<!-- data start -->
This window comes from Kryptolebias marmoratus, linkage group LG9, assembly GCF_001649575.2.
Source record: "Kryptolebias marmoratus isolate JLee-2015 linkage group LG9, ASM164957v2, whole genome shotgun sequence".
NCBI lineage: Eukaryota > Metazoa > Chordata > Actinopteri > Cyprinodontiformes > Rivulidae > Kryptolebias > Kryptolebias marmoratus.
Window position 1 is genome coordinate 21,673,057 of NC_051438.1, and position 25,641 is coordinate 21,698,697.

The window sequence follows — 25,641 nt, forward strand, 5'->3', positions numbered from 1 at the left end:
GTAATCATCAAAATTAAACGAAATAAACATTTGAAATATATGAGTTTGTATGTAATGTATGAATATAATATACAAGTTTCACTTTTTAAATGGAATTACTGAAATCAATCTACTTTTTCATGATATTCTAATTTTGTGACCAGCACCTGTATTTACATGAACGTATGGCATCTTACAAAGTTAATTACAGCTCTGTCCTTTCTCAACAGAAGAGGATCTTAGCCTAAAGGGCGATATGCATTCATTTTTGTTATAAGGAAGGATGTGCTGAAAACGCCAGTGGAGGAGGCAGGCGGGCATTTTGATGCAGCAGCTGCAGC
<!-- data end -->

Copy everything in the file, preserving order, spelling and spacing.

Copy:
This window comes from Kryptolebias marmoratus, linkage group LG9, assembly GCF_001649575.2.
Source record: "Kryptolebias marmoratus isolate JLee-2015 linkage group LG9, ASM164957v2, whole genome shotgun sequence".
NCBI lineage: Eukaryota > Metazoa > Chordata > Actinopteri > Cyprinodontiformes > Rivulidae > Kryptolebias > Kryptolebias marmoratus.
Window position 1 is genome coordinate 21,673,057 of NC_051438.1, and position 25,641 is coordinate 21,698,697.

The window sequence follows — 25,641 nt, forward strand, 5'->3', positions numbered from 1 at the left end:
GTAATCATCAAAATTAAACGAAATAAACATTTGAAATATATGAGTTTGTATGTAATGTATGAATATAATATACAAGTTTCACTTTTTAAATGGAATTACTGAAATCAATCTACTTTTTCATGATATTCTAATTTTGTGACCAGCACCTGTATTTACATGAACGTATGGCATCTTACAAAGTTAATTACAGCTCTGTCCTTTCTCAACAGAAGAGGATCTTAGCCTAAAGGGCGATATGCATTCATTTTTGTTATAAGGAAGGATGTGCTGAAAACGCCAGTGGAGGAGGCAGGCGGGCATTTTGATGCAGCAGCTGCAGC